In the city of Cochabamba, the scene of recent violent clashes, Reuters witnesses saw police officers protesting on the roof of their headquarters carrying Bolivian flags in an apparent act of disobedience against the government.
Bolivian President Evo Morales denounced what he called a coup d'etat by violent groups on Saturday, when police officers joined opposition protests amid a week-long confrontation over a disputed election.
Defense Minister Javier Zabaleta has downplayed the police protests, saying a "police mutiny occurred in a few regions".
At least three people have died, the latest a 20-year-old student on Wednesday, and more than 300 people have been injured in clashes between anti-government protesters and Morales' supporters since the disputed election on 20 October. The leader of the Pro Santa Cruz Civic Committee has vowed not to leave La Paz until he delivers a pre-written resignation letter and a Bible to Morales.
On Friday night crowds cheered dozens of police officers who marched down a main avenue and garrisoned themselves in the city's central police station. Police in Santa Cruz, an opposition stronghold, affixed a sign on their station saying they were in revolt.
Morales earlier convened an emergency meeting with some of his ministers. There will be no military operation at this time.
Gen. Yuri Calderón, head of the national police, had previously denied that a police rebellion was under way and called the Cochabamba incident isolated.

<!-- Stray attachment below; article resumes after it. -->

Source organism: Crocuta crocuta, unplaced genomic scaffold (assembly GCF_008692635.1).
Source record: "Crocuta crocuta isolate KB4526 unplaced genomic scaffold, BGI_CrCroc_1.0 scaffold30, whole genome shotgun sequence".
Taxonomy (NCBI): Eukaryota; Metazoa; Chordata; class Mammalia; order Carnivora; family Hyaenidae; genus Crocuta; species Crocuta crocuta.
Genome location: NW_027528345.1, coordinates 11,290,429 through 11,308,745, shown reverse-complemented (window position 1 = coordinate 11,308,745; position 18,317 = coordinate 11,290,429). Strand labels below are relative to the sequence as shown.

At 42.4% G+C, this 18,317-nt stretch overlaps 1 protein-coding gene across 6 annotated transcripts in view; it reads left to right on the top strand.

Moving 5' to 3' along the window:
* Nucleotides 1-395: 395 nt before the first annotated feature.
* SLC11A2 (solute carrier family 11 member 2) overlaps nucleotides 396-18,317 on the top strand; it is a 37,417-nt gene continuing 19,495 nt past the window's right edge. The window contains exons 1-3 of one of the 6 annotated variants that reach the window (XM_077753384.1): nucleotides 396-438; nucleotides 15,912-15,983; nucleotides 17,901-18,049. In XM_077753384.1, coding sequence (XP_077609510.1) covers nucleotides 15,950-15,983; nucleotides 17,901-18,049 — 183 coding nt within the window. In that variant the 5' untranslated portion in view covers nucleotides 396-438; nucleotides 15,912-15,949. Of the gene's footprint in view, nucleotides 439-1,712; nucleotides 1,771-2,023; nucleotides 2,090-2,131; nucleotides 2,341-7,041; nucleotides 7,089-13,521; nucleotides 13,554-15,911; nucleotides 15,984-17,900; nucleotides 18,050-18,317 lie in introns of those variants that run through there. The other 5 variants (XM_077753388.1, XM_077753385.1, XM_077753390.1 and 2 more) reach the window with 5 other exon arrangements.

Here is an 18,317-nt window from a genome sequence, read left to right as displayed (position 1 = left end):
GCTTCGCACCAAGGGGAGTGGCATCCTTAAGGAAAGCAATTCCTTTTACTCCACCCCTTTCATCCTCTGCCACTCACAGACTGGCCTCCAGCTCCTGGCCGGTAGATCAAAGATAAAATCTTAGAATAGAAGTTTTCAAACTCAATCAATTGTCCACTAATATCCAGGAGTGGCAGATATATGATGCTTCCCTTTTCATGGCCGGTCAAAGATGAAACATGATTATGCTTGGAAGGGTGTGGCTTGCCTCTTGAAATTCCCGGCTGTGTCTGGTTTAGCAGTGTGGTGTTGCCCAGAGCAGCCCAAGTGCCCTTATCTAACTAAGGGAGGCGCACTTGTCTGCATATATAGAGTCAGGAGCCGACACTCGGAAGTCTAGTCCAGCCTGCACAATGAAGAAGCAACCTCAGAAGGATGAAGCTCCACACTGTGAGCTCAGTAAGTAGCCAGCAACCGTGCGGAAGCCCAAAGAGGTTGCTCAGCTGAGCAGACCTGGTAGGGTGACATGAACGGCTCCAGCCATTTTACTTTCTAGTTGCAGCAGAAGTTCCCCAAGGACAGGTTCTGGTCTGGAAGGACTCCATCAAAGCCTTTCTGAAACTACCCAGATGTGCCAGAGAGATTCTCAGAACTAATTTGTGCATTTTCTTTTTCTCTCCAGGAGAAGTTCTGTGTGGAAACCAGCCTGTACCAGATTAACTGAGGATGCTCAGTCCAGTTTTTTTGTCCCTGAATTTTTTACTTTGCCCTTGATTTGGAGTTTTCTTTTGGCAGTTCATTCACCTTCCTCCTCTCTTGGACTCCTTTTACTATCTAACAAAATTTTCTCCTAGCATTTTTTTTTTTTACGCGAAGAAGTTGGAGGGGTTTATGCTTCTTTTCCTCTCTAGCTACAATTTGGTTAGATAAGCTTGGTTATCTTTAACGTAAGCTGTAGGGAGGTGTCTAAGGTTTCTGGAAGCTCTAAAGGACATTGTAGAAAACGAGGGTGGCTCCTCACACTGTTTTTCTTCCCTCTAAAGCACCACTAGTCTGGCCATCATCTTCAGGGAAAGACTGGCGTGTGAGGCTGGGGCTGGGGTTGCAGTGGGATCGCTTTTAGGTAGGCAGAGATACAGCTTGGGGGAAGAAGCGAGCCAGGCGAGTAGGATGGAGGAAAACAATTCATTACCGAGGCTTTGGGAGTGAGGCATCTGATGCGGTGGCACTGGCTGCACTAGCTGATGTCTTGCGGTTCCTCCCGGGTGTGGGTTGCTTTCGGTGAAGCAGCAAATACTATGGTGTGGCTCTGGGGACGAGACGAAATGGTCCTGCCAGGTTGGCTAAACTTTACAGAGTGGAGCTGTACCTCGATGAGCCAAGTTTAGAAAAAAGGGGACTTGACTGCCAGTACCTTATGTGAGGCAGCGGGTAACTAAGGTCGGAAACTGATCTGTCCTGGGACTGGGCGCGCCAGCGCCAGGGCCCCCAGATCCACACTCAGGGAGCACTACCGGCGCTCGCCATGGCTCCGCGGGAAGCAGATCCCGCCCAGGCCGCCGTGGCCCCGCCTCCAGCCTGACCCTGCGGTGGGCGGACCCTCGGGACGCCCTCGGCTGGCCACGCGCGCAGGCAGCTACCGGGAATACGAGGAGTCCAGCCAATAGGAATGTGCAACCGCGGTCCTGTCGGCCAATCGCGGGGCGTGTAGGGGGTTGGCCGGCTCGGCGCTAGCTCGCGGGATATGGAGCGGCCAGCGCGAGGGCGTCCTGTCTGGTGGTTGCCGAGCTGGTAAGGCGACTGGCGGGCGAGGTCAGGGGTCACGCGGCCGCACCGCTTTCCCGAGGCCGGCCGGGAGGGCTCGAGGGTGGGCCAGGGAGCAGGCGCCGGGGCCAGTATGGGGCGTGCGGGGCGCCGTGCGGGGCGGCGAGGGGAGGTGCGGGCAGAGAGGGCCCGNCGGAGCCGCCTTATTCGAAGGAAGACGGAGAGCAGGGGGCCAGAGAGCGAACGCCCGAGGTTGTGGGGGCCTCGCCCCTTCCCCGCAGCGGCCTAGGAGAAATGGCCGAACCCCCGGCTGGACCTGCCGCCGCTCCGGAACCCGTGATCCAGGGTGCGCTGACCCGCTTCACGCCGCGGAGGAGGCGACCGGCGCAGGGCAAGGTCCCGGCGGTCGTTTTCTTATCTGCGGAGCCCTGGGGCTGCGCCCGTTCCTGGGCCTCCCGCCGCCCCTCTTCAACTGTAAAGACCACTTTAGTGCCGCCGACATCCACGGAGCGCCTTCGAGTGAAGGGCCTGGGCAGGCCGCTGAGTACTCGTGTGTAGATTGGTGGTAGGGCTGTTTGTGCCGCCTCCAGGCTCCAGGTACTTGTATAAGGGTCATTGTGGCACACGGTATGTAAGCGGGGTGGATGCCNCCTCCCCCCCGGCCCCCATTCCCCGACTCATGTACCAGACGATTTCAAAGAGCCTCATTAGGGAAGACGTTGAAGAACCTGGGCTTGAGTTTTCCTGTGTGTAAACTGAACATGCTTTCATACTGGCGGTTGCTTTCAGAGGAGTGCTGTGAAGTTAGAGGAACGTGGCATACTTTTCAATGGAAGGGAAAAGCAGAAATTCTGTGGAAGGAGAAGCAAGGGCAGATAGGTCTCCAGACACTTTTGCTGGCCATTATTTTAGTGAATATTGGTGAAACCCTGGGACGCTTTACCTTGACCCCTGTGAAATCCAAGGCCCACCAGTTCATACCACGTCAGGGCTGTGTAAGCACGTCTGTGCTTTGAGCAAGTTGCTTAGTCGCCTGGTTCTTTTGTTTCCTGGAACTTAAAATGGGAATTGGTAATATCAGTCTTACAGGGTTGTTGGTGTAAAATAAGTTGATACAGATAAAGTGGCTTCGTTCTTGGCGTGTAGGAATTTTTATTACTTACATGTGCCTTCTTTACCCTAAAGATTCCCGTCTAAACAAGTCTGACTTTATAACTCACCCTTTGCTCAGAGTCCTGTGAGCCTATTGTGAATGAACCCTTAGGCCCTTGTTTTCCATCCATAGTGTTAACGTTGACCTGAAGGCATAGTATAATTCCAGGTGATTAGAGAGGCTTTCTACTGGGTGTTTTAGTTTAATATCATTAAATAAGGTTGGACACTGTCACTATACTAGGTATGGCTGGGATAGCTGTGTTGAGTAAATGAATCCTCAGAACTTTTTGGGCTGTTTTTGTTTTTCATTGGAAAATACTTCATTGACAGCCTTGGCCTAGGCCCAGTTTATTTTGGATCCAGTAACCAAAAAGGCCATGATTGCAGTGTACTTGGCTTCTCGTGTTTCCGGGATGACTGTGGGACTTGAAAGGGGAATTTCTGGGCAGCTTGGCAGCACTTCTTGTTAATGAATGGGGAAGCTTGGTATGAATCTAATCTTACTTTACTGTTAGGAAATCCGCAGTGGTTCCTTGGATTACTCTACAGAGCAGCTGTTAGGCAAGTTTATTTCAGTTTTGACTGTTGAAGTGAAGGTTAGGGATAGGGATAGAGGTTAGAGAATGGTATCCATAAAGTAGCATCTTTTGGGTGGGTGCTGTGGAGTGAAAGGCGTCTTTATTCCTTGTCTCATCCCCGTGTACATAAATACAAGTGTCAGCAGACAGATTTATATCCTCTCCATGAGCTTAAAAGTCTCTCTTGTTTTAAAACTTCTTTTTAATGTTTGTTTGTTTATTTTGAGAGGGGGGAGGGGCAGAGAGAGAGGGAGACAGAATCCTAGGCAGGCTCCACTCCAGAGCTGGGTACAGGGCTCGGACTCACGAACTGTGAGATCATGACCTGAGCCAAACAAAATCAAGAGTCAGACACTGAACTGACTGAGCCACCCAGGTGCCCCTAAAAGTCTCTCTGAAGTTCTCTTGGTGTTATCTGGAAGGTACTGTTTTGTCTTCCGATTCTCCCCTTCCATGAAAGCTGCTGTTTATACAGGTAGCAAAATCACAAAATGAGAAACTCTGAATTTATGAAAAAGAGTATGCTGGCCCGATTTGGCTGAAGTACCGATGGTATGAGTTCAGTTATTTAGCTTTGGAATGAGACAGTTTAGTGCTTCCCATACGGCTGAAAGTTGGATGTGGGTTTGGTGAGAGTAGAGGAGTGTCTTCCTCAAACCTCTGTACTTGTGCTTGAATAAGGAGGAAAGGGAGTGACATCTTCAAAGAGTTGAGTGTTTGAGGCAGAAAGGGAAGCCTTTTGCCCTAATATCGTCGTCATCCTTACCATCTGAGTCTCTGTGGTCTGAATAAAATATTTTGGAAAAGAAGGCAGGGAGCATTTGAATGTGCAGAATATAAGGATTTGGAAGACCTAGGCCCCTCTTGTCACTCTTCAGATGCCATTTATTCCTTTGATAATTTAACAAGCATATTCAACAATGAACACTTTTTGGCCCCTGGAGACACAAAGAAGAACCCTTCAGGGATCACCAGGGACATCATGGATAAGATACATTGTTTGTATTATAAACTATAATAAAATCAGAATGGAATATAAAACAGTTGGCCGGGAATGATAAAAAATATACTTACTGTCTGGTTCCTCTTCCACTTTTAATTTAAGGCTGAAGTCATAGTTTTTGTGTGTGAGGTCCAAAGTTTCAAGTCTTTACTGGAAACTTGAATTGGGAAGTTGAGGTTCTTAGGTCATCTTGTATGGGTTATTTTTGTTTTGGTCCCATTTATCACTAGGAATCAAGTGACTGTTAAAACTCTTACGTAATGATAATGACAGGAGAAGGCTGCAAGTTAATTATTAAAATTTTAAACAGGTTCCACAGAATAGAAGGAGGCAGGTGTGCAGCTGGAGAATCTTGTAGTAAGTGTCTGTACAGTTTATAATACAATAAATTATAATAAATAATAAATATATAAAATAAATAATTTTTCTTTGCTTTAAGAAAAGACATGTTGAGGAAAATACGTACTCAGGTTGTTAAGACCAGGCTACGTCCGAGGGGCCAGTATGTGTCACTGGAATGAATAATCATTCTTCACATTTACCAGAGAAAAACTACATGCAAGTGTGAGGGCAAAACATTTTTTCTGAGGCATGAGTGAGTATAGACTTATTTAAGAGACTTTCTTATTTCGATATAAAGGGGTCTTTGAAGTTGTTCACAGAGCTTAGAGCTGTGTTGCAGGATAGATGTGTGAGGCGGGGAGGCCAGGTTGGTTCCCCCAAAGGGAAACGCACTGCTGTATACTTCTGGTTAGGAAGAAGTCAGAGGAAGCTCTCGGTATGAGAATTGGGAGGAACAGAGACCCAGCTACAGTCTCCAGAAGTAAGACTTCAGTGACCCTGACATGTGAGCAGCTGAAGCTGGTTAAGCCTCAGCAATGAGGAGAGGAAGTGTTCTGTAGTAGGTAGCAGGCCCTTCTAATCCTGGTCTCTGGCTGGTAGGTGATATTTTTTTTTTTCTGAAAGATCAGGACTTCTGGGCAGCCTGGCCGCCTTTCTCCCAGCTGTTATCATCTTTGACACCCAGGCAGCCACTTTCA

"There is normalcy in the rest of the country and we hope that services will resume", he said. Morales warned that Bolivia's democracy is at risk because of the coup d'etat attempt launched by violent groups that threaten the constitutional order, and denounced to the global community 'this attack on the rule of law'.
There was no immediate comment from either Camacho or Mesa.
After the October 20 vote, the country's first indigenous president declared himself the outright victor even before official results indicated he obtained just enough support to avoid a runoff with Mesa.
Carlos Mesa, who lost to Morales in the election, has denounced the vote as fraudulent, insisting the results had been manipulated during a 24-hour period when the electoral count was suspended.
Morales said he would also invite worldwide organizations including the Vatican, the United Nations and the Organization of American States (OAS), which is conducting an audit of the October vote. The opposition, which has alleged vote-rigging, says it will not accept the results because it was not consulted about the audit plan.